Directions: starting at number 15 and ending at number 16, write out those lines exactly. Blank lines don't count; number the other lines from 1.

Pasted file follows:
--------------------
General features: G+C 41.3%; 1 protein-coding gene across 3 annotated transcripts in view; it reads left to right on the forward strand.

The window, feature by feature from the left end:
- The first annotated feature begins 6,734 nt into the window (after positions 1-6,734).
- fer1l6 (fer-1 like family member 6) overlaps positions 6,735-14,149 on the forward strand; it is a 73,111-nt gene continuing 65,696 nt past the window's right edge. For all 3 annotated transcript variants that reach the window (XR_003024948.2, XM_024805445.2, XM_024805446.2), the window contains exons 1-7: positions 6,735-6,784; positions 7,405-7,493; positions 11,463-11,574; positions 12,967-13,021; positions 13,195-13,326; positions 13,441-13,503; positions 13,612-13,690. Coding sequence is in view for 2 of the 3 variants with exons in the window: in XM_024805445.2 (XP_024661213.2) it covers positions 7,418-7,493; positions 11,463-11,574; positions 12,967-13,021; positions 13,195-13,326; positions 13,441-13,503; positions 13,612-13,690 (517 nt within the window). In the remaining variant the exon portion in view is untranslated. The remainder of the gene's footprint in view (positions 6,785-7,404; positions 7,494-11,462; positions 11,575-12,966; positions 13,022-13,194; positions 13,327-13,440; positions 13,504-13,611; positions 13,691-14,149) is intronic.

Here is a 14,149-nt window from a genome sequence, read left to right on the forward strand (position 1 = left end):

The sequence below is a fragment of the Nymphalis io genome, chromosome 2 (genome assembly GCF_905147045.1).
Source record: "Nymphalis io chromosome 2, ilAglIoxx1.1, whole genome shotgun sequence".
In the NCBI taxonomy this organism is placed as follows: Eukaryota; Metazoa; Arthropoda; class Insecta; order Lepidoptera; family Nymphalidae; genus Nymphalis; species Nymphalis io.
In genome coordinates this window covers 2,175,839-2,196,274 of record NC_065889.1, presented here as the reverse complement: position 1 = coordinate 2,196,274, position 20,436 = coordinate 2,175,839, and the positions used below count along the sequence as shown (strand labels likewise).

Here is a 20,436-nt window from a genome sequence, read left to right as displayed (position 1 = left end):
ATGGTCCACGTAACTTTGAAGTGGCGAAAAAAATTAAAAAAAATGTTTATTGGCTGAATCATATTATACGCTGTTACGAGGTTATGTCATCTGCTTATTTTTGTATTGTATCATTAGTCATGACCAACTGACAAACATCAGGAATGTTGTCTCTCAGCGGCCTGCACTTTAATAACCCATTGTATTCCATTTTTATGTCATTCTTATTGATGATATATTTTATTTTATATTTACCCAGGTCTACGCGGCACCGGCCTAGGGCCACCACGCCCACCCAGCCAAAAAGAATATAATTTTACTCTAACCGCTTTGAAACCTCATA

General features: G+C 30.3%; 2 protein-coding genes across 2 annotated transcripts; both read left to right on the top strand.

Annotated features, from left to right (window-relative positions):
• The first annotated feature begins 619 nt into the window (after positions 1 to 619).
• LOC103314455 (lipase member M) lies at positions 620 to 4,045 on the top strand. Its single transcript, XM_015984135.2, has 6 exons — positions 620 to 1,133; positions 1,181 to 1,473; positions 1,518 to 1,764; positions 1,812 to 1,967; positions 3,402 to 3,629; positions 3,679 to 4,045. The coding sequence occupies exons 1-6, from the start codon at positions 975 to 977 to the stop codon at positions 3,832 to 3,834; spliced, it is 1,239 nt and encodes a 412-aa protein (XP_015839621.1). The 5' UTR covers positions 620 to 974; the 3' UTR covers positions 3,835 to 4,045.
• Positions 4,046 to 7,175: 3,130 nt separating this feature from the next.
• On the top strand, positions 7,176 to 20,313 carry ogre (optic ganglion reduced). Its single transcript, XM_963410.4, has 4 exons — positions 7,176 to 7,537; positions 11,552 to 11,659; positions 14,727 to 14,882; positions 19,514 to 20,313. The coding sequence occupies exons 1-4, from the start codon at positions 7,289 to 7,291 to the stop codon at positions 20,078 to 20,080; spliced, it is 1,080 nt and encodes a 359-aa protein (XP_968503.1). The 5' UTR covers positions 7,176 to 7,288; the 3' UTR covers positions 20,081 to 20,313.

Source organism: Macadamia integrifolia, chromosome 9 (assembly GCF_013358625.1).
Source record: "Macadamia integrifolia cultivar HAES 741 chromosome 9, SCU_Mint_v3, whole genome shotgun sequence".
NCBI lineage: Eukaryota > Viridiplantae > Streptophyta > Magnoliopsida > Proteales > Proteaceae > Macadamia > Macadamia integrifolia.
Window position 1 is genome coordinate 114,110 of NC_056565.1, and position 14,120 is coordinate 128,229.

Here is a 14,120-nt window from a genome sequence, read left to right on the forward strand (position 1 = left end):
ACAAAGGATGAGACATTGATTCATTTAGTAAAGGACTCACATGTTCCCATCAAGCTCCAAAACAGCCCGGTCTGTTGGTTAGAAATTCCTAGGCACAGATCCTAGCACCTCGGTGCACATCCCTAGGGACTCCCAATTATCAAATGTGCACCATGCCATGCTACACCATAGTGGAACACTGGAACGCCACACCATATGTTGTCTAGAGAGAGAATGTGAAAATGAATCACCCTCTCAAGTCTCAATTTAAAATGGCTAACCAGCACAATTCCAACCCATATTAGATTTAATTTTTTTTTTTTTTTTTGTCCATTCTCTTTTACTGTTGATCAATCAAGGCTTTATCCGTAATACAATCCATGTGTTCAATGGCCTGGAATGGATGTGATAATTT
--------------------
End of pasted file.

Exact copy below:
• LOC103314455 (lipase member M) lies at positions 620 to 4,045 on the top strand. Its single transcript, XM_015984135.2, has 6 exons — positions 620 to 1,133; positions 1,181 to 1,473; positions 1,518 to 1,764; positions 1,812 to 1,967; positions 3,402 to 3,629; positions 3,679 to 4,045. The coding sequence occupies exons 1-6, from the start codon at positions 975 to 977 to the stop codon at positions 3,832 to 3,834; spliced, it is 1,239 nt and encodes a 412-aa protein (XP_015839621.1). The 5' UTR covers positions 620 to 974; the 3' UTR covers positions 3,835 to 4,045.
• Positions 4,046 to 7,175: 3,130 nt separating this feature from the next.